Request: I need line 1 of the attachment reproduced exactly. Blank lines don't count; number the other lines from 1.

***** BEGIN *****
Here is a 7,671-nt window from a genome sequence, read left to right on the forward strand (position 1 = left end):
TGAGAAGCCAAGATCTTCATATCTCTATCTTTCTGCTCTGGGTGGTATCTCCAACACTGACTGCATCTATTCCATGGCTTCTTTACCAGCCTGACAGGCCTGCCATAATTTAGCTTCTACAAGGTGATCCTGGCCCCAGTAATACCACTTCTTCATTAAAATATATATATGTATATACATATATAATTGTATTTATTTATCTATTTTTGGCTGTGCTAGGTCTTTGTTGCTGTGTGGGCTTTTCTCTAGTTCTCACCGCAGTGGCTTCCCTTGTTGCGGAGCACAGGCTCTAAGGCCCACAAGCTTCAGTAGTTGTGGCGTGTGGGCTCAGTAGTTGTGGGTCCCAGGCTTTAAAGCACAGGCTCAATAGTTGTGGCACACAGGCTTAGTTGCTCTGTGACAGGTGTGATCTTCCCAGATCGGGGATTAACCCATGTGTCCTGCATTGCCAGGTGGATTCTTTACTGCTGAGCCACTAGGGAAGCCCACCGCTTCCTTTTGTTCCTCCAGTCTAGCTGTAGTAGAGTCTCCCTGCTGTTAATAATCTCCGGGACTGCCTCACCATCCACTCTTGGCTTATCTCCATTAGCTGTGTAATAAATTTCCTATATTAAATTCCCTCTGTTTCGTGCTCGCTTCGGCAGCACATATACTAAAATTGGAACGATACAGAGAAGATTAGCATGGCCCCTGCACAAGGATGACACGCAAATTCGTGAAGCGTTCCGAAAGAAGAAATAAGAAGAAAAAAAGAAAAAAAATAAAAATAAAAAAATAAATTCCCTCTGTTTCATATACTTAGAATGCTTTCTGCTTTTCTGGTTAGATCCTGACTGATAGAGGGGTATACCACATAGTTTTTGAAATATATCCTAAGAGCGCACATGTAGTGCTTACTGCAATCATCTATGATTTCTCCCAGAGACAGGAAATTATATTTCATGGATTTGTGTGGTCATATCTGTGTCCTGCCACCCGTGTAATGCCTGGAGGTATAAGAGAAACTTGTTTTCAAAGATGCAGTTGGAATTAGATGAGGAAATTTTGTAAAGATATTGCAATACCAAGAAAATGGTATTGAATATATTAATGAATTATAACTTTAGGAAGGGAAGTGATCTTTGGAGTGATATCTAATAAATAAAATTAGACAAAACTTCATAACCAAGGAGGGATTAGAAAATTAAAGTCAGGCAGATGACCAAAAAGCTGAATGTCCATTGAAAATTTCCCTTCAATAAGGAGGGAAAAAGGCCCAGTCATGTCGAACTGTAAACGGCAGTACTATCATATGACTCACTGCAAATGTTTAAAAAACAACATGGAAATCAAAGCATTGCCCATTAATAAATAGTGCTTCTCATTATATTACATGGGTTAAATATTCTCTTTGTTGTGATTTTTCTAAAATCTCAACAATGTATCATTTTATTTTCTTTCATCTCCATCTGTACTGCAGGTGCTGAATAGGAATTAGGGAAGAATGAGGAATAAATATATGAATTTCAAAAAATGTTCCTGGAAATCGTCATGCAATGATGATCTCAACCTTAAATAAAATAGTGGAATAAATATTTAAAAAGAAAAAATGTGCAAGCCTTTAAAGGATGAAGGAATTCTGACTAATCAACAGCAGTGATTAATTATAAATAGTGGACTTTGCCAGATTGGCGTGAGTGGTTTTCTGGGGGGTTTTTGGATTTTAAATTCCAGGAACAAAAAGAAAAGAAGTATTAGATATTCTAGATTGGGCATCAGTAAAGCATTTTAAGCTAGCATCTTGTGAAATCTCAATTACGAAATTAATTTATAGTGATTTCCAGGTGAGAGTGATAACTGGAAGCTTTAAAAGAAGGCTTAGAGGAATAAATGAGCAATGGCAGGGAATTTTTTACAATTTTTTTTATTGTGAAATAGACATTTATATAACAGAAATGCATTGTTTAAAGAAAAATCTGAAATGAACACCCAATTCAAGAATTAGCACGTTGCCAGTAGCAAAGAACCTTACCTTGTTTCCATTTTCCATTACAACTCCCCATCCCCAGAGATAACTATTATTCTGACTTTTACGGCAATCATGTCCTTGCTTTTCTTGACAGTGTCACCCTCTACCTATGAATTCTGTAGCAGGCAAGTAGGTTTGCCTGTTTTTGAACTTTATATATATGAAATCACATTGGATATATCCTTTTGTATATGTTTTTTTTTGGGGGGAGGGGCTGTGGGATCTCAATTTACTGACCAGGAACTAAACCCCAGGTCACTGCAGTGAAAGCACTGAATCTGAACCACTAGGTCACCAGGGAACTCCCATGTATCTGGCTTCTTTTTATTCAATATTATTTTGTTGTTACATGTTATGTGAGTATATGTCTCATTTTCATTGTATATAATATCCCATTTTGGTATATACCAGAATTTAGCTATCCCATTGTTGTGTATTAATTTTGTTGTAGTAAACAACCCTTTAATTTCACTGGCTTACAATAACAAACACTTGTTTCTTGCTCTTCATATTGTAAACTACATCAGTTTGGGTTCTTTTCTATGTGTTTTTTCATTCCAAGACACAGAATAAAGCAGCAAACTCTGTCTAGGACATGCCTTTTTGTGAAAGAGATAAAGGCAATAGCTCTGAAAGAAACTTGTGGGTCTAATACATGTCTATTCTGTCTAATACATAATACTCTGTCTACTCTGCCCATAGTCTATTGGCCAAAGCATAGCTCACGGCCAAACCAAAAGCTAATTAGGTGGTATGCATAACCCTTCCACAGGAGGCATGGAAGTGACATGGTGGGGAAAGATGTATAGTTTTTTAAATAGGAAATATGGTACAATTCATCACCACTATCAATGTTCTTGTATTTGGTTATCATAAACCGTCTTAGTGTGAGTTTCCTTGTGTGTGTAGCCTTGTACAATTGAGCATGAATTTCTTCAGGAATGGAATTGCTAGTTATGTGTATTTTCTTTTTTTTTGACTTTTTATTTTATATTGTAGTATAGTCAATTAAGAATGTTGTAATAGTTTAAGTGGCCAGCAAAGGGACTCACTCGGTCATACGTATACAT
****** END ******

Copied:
Here is a 7,671-nt window from a genome sequence, read left to right on the forward strand (position 1 = left end):